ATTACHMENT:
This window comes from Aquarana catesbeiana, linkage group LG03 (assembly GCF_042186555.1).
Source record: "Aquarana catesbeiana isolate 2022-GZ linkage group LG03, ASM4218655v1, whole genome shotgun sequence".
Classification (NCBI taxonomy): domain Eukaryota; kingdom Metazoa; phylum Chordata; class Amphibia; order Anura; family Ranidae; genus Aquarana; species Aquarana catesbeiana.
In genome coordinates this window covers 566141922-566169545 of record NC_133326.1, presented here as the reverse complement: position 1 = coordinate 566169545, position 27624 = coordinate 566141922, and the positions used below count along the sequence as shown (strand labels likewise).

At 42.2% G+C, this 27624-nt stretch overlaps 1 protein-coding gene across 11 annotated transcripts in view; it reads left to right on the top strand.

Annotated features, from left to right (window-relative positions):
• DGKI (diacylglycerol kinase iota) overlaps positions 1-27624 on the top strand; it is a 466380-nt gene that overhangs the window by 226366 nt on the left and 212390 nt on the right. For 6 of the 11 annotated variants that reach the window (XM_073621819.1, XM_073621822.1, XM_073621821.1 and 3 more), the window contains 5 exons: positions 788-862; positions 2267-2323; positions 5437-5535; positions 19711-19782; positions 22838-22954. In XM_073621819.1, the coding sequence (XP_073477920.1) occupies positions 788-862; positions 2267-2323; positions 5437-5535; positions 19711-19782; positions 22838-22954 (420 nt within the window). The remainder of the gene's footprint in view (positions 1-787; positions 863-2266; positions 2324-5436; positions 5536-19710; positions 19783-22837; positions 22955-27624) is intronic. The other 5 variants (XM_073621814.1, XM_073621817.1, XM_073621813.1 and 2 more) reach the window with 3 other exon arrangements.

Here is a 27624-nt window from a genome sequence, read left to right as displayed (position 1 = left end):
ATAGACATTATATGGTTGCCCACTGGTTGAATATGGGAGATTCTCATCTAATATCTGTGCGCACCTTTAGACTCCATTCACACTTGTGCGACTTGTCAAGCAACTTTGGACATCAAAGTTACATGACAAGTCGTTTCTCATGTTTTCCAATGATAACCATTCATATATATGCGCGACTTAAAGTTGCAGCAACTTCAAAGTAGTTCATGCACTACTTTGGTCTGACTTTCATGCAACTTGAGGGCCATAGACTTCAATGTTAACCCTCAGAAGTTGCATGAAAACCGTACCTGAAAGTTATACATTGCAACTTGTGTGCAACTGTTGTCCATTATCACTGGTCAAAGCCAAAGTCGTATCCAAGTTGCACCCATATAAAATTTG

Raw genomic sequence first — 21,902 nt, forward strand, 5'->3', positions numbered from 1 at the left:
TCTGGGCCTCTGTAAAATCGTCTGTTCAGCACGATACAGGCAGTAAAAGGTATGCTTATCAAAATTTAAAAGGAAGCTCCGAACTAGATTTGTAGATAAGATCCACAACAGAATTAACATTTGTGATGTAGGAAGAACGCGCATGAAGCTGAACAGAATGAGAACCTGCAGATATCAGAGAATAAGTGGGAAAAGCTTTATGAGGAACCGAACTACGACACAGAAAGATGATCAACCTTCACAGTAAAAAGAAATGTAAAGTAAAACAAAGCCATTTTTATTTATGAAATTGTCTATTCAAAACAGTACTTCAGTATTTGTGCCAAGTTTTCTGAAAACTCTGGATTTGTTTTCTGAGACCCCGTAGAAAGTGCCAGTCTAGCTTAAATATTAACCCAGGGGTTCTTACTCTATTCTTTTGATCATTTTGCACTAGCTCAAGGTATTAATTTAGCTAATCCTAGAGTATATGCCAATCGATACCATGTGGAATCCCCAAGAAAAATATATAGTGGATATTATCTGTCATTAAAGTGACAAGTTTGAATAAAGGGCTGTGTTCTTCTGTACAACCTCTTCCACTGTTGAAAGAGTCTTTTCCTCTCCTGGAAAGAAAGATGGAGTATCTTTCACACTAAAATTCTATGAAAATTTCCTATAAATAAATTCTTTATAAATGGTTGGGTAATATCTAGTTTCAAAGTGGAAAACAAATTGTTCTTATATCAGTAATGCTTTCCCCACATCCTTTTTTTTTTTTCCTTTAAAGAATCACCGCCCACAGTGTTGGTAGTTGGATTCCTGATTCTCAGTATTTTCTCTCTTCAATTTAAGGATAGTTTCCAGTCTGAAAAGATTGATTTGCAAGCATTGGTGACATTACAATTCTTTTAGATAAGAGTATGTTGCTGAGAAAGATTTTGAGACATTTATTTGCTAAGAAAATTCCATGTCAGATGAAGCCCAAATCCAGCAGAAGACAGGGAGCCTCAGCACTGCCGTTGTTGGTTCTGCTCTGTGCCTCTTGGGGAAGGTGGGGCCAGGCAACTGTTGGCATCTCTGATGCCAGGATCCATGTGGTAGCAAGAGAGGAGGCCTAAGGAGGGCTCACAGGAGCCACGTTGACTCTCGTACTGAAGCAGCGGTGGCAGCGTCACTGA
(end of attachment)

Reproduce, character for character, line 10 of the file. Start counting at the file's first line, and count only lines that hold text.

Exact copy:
Raw genomic sequence first — 21,902 nt, forward strand, 5'->3', positions numbered from 1 at the left: